For the next fifty years, counting fr0m 2030.

Which would leave us at 60% for 2040, 80% in 2050, 100% in 2060, 120% in 2070, and 140% in 2080.

That of course means cleaning up 20% of 1990 EU emissions in 2060, while having zero new emissions, and increase that to 40% in 2080.

The cheapest option to do so may be using olivine.

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What Excessive Costs?

Oct 05 2014 Published by under European and German energy law

I disagree with Michael Liebreich, who does not like feed-in tariffs. But in his latest piece for a conservative website, he asks a great question:

Germany may have reached over 25% renewable electricity, but at what excessive cost to its household energy users?

I am not aware of any “excessive costs” of the feed-in tariff system, compared to auction systems favored by Liebreich. That’s because an auction system increases the complexity of the regulation (something Liebreich says he doesn’t like). It increases the risks for anybody brave enough to participate, and, as a consequence, the amount of interest they need to pay their banks. There is the completely new risk of failing to succeed with any bid. There is the completely new risk of having to pay high penalties because the project gets delayed for one reason or another.  So I am far from convinced that feed-in tariffs come with “excessive costs”.

But the nice thing is that we will now see how exactly this will play out. The latest reform in Germany wants to phase out feed-in tariffs and phase in auction systems. We will see if that leads to “less regulation”. And we will see if it will lead to less costs.

I would be surprised if it does.

Anyway, at this point, it doesn’t matter much any more. Costs of solar are down so far (as a result of the German feed-in tariff Liebreich disagrees with) that increasing them somewhat with a less efficient auction model won’t change the big picture any more. Solar and wind energy will continue their explosive exponential growth world wide.

Also, a feed-in tariff system like the German one that makes the rates dependent on installation records actually is a very simple auction model, with a minimum of regulation. If the market goes down below the target rate, the feed-in tariff goes down slower or goes even up again. That means the feed-in tariff is reacting to the market, as opposed to being fixed only by the state.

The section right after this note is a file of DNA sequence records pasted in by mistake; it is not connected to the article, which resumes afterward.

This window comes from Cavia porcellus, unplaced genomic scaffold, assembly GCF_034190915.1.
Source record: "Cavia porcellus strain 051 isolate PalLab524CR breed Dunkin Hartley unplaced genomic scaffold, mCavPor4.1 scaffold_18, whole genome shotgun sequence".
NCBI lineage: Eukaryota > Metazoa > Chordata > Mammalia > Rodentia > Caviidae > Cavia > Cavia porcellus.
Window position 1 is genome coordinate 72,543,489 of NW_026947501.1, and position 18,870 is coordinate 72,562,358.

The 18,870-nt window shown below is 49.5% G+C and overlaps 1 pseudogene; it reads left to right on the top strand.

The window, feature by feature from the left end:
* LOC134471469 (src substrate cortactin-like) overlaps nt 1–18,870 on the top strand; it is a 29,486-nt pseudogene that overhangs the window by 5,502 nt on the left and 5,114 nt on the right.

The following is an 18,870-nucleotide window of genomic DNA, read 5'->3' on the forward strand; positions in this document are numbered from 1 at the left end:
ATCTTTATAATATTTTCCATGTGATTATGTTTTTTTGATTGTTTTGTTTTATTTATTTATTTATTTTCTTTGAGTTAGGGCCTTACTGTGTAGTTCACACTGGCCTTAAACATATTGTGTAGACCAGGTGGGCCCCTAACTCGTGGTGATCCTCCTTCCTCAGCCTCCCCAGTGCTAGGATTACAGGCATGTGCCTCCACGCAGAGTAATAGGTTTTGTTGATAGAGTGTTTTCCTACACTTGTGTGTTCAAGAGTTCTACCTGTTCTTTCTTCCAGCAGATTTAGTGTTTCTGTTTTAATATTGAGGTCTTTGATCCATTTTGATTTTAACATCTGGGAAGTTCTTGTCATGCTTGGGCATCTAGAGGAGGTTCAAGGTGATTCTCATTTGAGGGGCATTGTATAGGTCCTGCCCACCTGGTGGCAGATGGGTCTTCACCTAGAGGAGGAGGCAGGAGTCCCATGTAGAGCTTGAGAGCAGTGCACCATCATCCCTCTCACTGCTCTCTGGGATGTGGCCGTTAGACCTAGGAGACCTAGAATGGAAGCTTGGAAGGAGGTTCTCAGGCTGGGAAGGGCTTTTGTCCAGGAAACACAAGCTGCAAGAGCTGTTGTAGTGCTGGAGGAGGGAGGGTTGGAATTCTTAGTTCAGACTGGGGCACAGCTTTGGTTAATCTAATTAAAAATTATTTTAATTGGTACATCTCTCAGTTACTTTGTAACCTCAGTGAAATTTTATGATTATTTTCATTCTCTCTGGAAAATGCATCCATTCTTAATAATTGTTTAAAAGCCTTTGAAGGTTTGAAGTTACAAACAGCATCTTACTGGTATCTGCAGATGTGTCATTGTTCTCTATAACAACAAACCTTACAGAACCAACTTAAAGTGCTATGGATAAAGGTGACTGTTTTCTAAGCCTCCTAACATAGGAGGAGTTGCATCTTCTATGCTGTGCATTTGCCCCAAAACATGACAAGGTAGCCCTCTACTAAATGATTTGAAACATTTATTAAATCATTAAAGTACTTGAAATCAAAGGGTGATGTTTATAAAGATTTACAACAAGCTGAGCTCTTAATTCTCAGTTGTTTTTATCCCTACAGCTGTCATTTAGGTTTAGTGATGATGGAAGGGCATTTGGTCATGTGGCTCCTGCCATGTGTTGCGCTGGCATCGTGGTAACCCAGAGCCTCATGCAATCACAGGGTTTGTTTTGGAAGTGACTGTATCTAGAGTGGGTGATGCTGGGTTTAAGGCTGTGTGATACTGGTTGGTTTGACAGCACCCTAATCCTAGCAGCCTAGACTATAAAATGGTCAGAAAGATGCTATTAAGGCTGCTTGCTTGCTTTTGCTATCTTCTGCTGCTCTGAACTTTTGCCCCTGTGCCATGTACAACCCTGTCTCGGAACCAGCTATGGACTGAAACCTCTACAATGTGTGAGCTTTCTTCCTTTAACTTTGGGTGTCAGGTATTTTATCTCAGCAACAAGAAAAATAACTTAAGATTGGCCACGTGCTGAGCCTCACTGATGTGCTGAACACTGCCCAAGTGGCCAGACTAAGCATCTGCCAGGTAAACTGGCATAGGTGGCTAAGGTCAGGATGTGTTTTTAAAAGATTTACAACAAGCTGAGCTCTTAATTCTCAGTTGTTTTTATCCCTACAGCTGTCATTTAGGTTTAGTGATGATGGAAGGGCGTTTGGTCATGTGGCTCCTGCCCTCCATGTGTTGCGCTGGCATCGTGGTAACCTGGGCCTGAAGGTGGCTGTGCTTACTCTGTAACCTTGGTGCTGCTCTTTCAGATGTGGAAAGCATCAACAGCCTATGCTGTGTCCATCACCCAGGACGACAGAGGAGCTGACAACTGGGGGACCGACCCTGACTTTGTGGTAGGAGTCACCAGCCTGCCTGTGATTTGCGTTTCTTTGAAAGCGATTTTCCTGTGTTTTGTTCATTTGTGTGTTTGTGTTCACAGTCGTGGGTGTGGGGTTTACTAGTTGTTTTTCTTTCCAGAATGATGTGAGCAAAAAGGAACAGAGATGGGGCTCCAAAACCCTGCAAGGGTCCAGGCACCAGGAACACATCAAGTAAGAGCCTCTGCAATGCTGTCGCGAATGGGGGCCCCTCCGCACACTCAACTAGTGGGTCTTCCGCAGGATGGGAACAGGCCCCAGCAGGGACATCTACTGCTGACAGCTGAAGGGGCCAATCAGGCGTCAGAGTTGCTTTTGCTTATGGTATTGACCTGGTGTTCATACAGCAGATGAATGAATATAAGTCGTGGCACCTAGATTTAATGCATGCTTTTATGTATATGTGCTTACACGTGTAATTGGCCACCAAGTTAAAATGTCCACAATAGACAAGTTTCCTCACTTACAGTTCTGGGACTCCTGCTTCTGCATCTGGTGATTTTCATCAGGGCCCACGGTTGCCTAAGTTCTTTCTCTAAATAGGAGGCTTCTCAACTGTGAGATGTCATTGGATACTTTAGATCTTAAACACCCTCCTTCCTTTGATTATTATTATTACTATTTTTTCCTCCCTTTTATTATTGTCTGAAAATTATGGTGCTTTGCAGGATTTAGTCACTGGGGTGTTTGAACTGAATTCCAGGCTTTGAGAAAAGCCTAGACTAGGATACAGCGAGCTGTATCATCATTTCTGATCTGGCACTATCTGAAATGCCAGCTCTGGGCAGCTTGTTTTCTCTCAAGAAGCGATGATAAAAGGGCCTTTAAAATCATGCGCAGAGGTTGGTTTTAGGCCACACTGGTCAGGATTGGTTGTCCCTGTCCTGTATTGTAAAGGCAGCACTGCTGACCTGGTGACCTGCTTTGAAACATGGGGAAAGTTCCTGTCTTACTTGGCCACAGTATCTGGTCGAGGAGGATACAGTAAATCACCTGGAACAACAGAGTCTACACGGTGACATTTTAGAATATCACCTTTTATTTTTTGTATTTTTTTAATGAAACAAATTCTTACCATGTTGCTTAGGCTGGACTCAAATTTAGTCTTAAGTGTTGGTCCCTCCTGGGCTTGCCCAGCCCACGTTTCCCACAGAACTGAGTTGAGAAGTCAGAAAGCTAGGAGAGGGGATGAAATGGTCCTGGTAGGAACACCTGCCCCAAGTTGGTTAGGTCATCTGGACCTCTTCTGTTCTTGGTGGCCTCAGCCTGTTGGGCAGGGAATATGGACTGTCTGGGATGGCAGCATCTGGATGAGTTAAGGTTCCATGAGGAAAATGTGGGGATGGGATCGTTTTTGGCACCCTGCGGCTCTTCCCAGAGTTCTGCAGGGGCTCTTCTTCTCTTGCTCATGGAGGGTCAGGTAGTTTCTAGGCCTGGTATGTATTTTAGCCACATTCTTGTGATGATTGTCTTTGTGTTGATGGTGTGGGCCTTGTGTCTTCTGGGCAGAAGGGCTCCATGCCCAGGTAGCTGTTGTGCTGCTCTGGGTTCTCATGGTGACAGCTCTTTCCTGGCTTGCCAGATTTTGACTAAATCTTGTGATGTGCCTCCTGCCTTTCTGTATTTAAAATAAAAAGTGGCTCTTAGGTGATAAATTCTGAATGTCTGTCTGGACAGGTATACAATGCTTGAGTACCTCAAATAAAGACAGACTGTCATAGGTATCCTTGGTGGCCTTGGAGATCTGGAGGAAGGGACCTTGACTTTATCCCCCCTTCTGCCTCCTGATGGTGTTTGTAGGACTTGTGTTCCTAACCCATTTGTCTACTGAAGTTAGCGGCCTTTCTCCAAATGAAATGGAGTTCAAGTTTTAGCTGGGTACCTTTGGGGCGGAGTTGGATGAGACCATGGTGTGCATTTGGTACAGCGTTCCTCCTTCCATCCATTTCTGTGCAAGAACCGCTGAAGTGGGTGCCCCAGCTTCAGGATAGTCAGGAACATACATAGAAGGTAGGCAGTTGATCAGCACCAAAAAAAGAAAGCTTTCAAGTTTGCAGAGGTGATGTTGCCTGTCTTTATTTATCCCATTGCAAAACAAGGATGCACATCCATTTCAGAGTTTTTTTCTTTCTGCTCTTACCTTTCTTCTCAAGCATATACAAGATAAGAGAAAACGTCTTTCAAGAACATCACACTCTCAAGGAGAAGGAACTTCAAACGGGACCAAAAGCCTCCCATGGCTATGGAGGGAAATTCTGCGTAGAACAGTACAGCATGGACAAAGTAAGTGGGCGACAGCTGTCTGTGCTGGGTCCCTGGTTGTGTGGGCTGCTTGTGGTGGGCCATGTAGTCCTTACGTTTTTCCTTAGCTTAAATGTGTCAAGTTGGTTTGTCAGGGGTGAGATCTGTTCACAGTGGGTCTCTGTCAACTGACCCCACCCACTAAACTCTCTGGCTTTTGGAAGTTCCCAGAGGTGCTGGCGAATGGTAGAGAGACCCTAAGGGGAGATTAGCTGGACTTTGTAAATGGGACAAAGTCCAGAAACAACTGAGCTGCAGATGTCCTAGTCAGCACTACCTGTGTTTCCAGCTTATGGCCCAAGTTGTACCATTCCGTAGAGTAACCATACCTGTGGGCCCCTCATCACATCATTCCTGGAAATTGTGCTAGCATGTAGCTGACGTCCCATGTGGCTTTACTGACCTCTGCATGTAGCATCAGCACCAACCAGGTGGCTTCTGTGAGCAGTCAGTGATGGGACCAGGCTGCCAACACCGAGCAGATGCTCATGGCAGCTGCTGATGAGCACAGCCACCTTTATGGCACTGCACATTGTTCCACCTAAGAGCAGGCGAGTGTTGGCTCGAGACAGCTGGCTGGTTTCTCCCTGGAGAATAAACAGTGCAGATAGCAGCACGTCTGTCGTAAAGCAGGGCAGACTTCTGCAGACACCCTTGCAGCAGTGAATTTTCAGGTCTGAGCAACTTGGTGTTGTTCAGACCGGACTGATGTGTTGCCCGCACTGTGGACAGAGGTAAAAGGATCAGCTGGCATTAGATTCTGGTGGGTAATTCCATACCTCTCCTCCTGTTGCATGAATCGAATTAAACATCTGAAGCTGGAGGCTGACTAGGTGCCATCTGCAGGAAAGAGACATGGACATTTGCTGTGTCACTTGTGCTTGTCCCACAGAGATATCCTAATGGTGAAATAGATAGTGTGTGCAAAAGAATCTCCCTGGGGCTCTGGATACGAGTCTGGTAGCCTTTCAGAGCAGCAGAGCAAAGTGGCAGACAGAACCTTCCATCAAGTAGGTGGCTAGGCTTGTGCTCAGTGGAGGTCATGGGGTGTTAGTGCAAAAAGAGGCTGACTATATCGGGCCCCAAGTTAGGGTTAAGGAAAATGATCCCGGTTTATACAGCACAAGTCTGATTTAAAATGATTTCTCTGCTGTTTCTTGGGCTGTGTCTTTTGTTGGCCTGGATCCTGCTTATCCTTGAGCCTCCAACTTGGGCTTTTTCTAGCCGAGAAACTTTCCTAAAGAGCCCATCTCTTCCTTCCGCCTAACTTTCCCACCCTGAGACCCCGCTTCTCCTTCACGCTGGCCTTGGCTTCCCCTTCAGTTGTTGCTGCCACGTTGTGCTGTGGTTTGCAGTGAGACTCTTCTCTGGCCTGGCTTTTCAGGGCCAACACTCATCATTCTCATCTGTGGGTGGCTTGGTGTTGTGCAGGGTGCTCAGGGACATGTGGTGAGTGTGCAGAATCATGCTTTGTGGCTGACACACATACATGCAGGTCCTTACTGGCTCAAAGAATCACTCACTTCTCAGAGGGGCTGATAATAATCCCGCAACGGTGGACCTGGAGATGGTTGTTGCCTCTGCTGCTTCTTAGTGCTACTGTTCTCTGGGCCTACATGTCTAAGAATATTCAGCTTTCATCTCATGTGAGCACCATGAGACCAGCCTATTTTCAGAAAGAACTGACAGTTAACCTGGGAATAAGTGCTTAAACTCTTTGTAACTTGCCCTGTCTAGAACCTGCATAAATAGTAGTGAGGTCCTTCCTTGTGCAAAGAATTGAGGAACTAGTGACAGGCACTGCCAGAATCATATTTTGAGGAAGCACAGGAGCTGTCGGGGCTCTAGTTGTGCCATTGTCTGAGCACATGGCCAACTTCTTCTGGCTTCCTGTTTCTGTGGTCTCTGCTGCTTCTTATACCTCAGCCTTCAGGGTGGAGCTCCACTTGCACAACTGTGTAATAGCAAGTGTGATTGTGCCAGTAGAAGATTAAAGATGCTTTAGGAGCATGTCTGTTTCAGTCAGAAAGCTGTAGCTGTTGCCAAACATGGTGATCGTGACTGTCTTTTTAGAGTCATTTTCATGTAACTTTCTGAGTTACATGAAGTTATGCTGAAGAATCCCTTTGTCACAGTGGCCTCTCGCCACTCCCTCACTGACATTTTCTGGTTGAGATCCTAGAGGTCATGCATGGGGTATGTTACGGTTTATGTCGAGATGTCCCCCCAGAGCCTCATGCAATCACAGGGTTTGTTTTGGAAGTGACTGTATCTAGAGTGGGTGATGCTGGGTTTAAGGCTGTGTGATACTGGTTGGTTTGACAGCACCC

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Another Smil Mistake

Oct 01 2014 Published by under European and German energy law

Craig Morris writes another  long debunking article pointing out some mistakes in something Vaclav Smil wrote about the German Energiewende.

Morris points out more than five errors. But there is also is this extraordinary claim by Smil:

The levelized cost of German photovoltaic electricity is easily four times that of coal-based generation.

Let’s do some fact-checking.

Right now, the feed-in tariffs for solar are between 9.16 and 13.05 cents Euro (since today, depending on the size of the project).

Since Smil wrote “easily”, we’ll take the lower figure (9.16) and divide that by four to get 2.29 cents for coal-based generation in Smil’s alternative universe.

In reality, the latest study quoted at the relevant German Wikipedia page gives cost for new coal between 6.3 and 8.0 cents.

This is important. The biggest success of the German feed-in tariff system was to bring prices down. Which will help deploying solar faster everywhere.

The basic premise of Smil’s article is wrong as well. Of course opponents of the transition to renewable energy in Germany like the INSM losers have noticed this and tried to make hay from this particular talking point.

The only way to avoid this problem with a feed-in tariff would be to approve lower surcharges for low income households, as there are already exceptions for industry and railways.

But that would make the system even more complicated, which is really not warranted for the couple of Euro a month the average household actually pays in surcharge costs.

The last time I wrote about Smil here was under the headline “Smil mistake“, pointing out a simple error in one of his books. This is another one.

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The Hammelburg Story

Sep 29 2014 Published by under European and German energy law

This story is showing in German right now at the website of Hans-Josef Fell, the former Green member of Parliament who was one of the authors of the German feed-in tariff.

It is about the experience of the small town of Hammelburg. It has a population of around 11,000.

In 1993, the local electricity provider decided to pay 2 German mark per kWh for solar electricity, up to a capacity of 15 kW, and finance that with a surcharge of 0.0015 mark (about 0.o7 cents Euro). A private company was founded and investors came up with 210,000 German mark (around 100,000 Euro). They installed solar panels and got their feed-in tariffs.